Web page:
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Apparent digestibility coefficients of several protein sources, and replacement of fishmeal by porcine meal in diets of Japanese seabass, Lateolabrax japonicus, are affected by dietary protein levels

Authors


M Xue, Feed Research Institute, the Chinese Academy of Agricultural Sciences, Beijing 100081, China. E-mail: xuemin@caas.net.cn

Abstract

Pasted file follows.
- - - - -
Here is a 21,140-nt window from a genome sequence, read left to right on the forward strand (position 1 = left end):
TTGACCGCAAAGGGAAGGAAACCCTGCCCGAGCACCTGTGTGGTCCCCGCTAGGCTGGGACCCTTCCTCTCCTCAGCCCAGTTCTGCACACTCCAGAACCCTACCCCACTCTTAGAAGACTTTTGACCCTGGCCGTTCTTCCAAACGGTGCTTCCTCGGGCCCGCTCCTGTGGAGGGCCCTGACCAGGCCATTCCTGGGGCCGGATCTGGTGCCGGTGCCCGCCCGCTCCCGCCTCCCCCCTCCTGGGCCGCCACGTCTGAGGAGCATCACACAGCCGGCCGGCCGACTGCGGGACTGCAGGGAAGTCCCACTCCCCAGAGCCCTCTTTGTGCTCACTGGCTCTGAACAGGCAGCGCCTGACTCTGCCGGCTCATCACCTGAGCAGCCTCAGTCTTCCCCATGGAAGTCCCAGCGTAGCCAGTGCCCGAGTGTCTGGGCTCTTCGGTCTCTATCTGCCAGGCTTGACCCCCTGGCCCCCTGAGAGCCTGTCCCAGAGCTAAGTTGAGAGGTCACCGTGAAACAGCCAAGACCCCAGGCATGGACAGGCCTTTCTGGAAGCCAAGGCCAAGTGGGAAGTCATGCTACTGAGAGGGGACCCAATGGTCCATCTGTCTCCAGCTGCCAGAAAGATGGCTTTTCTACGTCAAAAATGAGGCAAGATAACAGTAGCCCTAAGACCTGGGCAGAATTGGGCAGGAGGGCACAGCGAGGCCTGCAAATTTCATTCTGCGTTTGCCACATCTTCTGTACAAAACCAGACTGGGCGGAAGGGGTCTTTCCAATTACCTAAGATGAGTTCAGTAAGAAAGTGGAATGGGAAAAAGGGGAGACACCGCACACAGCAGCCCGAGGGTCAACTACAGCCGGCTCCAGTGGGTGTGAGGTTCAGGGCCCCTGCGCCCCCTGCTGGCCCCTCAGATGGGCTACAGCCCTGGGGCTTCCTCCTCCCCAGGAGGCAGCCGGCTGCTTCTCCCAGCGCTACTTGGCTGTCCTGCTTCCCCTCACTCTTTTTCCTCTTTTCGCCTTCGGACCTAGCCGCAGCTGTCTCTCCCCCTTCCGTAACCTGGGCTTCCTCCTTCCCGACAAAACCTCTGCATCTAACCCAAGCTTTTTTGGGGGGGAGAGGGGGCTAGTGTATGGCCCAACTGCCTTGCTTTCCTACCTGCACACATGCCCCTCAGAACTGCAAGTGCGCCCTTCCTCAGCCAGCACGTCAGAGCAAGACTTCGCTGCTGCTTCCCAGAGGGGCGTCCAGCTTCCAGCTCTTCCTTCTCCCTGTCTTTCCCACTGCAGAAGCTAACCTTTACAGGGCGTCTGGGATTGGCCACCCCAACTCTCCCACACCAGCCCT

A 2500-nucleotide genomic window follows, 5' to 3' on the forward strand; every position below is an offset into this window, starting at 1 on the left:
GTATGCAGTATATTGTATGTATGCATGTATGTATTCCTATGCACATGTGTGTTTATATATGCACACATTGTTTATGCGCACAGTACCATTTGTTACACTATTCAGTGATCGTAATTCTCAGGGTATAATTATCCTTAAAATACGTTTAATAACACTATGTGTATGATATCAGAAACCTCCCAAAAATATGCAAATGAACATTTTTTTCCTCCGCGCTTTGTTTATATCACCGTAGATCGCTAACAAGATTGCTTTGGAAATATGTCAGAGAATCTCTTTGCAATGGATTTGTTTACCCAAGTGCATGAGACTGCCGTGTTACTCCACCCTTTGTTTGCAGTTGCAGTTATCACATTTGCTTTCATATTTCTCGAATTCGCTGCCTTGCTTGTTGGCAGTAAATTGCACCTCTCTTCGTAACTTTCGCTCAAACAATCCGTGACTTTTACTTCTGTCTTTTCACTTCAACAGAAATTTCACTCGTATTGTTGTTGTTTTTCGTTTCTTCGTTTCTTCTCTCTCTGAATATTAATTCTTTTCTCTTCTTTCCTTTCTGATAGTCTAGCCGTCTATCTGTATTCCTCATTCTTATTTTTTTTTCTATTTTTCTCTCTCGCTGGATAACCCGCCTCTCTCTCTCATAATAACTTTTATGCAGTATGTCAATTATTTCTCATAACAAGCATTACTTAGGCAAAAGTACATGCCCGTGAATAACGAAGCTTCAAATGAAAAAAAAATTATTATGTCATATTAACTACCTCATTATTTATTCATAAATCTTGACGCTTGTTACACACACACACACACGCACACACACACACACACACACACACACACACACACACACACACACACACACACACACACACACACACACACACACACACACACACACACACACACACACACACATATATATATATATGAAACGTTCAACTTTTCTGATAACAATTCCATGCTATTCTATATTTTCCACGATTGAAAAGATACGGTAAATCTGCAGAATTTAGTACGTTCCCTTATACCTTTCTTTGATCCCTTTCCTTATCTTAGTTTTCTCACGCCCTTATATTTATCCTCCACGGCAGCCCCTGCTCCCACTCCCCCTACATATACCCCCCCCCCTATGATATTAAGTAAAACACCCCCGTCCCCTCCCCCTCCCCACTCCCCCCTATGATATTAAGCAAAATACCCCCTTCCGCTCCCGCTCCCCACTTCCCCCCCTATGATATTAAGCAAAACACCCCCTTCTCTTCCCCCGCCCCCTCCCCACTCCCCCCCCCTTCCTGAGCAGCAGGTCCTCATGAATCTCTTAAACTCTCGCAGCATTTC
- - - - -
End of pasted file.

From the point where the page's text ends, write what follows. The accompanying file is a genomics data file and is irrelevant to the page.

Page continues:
A digestibility and a growth trial were conducted in this study respectively. Firstly, the apparent digestibility coefficients (ADC) of nutrients and energy in meat and bone meal, porcine meal (PM), hydrolysed feather meal, poultry by-products meal, fishmeal (FM), soybean meal and spray-dried blood meal were determined. In experiment 2, an 8-week growth trial was conducted to evaluate the effects of the substitution of FM by PM under the digestible ideal protein concept at two protein levels in the diets of Japanese seabass, Lateolabrax japonicus. A FM-based control diet (FM diet; FM: 320 g kg−1, crude protein: 434.9 g kg−1, crude lipid: 124.6 g kg−1) and three other diets were formulated to contain 115 g kg−1 PM and only 160 g kg−1 FM. Two diets were formulated on a crude protein basis without (PM diet) or with (PMA diet) essential amino acid (EAA) supplementation respectively. A low-protein diet was designed (LPMA diet, crude protein: 400.9 g kg−1, crude lipid: 96.3 g kg−1) with the same level of FM and PM but with the same digestible protein/ digestible energy and EAA profile as the FM diet. The results showed that nitrogen and total amino acid digestibility of the tested ingredients were ranged from 85.6% to 95.5% and from 87.6% to 95.5% respectively. Apparent digestibility coefficients of protein for FM and PM were 91.2% and 95.9% respectively. In the growth trial, the weight gain rate and feed conversion ratio of fish fed the PMA diet did not show a significant difference from those of the control group, but were significantly higher than those of the PM and LPMA groups (P<0.05). Growth was related linearly to lysine and methionine intakes. It was shown that PM could be utilized in the Japanese seabass diet up to 115 g kg−1 to replace about 160 g kg−1 of FM protein under an ideal protein profile. Essential amino acid deficiency (diet PM) or a lower protein level despite having an ideal amino acid profile (diet LPMA) could not support the optimal growth of Japanese seabass.

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